Asia’s cement-usage driving global economic growth

Asia’s cement-usage driving global economic growth

Apr 21, 2015

Last month, I had the pleasure of reading a Washington Post blog “How China used more cement in 3 years than the U.S. did in the entire 20th Century” by Ana Swanson that initially surprised me.

Referring to Bill Gates blog, Swanson noted that between 2011 and 2013 China used more cement than the US in the entire 20th Century.

“It’s a statistic so mind-blowing that it stunned Bill Gates and inspired haiku,” she said.

More importantly, after following her logic explaining why China’s huge consumption was plausible, I understood why Asia is destined to continue driving 21st century global growth.

Six point four gigatons

Gates obtained his cement statistics from historian Vaclav Smil, who cited the U.S. Geological Survey.

Smil noted that America’s cement consumption during the whole 20th century added up to around 4.4 gigatons (1 gigaton is roughly 1 billion metric tons).

In comparison, he said China used around 6.4 gigatons in the three years of 2011, 2012 and 2013. (data from International Cement Review, an industry publication based in London)

The U.S. Geological Survey also provides similar estimates for China’s cement consumption.

“ According to Hendrik van Oss, a mineral commodity specialist at the USGS, China’s cement consumption between 2010–12 was about 140 percent of U.S. consumption for 1900–99.”

China’s massive urbanization

Swanson noted that China was urbanizing at a historic rate, much faster than the U.S. did in the 20th Century.

“More than 20 million Chinese relocate to cities each year, which is more people than live in downtown New York City, Los Angeles and Chicago combined.”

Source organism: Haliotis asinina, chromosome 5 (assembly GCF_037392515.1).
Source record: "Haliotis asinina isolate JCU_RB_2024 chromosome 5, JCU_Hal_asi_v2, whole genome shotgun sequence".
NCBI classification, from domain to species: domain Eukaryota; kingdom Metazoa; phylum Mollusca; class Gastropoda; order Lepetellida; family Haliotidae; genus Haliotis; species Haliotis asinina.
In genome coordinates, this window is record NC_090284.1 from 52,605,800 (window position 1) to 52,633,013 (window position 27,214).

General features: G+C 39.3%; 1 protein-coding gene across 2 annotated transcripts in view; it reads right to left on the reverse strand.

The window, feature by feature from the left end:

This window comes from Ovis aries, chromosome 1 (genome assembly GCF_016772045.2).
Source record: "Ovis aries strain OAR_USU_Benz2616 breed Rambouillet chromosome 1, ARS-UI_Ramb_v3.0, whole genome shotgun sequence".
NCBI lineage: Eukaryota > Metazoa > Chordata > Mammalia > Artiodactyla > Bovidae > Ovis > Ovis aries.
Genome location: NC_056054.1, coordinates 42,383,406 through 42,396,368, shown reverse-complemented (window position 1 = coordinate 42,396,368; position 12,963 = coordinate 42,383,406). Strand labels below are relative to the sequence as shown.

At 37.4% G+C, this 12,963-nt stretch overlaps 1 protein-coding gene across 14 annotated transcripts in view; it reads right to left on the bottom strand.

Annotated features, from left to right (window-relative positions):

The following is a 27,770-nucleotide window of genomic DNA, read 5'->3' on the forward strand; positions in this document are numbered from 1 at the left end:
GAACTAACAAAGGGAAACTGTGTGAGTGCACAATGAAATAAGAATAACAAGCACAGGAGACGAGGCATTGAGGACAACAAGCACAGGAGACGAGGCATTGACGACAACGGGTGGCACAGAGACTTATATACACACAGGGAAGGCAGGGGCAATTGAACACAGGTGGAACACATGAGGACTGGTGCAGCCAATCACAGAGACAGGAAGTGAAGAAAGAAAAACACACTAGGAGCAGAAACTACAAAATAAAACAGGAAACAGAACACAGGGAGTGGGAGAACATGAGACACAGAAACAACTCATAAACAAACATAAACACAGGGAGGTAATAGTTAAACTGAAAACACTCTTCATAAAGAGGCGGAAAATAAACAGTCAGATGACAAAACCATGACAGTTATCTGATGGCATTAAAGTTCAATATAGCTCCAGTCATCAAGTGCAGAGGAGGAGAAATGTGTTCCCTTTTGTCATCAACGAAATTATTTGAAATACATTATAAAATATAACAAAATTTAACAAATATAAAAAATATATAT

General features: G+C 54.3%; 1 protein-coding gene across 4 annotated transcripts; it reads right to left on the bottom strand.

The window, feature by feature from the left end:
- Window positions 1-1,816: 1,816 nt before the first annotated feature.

This massive change, she said has taken place in less than 50 years. “In 1978, less than a fifth of China’s population lived in cities. By 2020, that proportion will be 60 percent.”

China's cities, Swanson said have been transformed to make room for this influx of people.

“By some estimates, half of China’s infrastructure has been built since 2000, with new rail networks, interstates, dams, airports and high-rise apartment buildings springing up across the country.”

Big and small cities

Although everyone understands the massive growth of major Chinese cities such as Shanghai, Beijing and Guandong, Swanson said what’s more impressive is the incredible number of “small” cities that no one has ever heard of.

“In 2009, China had 221 cities with more than a million people in them, compared with only 35 in Europe.”

Even more impressively, Swanson said relatively minor cities like Zhengzhou and Jinan are more populous than Los Angeles or Chicago.

Demographics and building material shift

Referring to a Goldman Sachs study, Swanson said China’s population today is only about four times as large as the U.S., but it is 15 times as large as the U.S. was in the early 20th Century, and nine times the size of the U.S. in 1950.

These statistics only partly explain why China’s cement consumption has been so massive.

The world, she said has also experienced a shift in building materials.

“In 1950, the world manufactured roughly as much steel as cement; by 2010, steel production had grown by a factor of eight, but cement had gone up by a factor of 25.”

Unlike in the US, China’s relative lack of lumber has forced many people to live in high- or- low-rise buildings made out of cement.

“Finally, China's cement industry is much larger than it should be. Many of China's cement manufacturers are state-owned, and they benefit from government support and access to cheap capital.”

No Comments Yet.

Leave a comment